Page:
If Kelowna council gives its approval Monday, the way you fight a municipal bylaw ticket in the Okanagan will change Feb. 1.
Kelowna has teamed up with eight other municipalities and one regional district in the valley to create a new adjudication system for dealing with bylaw ticket challenges— a system that takes them out of the courts.
Instead, anyone who wants to challenge a bylaw ticket will first see a municipal screening officer and if he or she refuses to set the ticket aside the accused can to continue to challenge it, using a provincially appointed adjudicator.
The adjudicator’s decision will be final—there is no legal appeal— and if the accused loses, an additional $25 will be tacked on to the fine on the ticket. If the accused wins, the municipality picks up the extra $25 cost.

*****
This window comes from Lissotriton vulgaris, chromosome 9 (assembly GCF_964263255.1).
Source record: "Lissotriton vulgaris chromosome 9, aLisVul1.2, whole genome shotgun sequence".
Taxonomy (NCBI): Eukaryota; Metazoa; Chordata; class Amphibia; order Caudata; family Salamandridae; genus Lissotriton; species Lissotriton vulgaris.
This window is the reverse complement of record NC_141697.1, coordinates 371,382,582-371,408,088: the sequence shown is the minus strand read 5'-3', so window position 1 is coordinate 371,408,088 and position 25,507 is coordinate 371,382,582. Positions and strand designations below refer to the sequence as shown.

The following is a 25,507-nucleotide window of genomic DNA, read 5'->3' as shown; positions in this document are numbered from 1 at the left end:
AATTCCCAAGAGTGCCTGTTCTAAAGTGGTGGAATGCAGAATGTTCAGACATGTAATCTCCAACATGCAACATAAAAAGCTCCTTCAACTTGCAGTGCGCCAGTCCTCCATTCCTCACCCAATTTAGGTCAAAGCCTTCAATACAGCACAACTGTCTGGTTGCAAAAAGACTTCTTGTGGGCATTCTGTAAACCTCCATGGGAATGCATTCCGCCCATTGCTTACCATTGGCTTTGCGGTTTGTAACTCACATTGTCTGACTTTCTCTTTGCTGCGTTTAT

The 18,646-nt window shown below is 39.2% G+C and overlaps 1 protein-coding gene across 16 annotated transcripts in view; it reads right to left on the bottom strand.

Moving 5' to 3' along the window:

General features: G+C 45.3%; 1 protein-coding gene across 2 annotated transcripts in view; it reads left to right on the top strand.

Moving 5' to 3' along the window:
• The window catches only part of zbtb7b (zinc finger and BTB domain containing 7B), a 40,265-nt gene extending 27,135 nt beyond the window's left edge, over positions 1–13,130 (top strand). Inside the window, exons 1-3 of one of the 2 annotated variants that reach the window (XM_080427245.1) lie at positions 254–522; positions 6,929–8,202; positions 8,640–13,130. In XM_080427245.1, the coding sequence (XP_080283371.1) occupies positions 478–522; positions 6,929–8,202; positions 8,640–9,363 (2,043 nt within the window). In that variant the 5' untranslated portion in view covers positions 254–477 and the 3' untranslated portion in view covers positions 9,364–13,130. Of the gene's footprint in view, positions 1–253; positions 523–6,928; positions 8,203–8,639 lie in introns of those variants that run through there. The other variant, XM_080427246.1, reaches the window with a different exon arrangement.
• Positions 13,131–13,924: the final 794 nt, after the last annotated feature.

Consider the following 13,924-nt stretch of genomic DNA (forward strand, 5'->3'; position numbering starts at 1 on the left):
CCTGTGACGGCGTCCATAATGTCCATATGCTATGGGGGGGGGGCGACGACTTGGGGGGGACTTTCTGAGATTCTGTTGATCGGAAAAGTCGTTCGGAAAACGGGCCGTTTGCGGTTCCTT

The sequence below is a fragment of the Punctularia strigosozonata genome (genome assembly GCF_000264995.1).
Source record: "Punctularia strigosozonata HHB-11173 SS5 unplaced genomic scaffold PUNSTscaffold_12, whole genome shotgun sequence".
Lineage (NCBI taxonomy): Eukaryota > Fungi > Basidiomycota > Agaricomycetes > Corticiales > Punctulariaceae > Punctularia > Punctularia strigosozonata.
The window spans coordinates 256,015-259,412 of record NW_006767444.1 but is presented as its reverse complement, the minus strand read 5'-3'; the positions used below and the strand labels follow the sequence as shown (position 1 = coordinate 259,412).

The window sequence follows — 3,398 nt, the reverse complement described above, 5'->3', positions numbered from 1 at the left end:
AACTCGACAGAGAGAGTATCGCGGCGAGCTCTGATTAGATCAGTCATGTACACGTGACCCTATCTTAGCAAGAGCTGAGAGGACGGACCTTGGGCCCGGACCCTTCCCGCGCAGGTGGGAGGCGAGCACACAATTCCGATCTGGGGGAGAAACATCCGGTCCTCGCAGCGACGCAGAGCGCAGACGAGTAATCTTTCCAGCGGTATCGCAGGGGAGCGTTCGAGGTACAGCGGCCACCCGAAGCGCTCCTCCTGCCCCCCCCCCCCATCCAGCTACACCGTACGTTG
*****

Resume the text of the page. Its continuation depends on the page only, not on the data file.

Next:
Kelowna city clerk Stephen Fleming said the new system is aimed at making it faster and cheaper to deal with bylaw infractions. He said the new adjudication registry will be based in Kelowna but there may be a rotation between here, Penticton and Vernon in future.
The new system will not require the accused to be present—written submissions will be allowed as well as telephone contact. The system stems from a pilot project conducted in the mid-1990s and was first talked about here in 2009.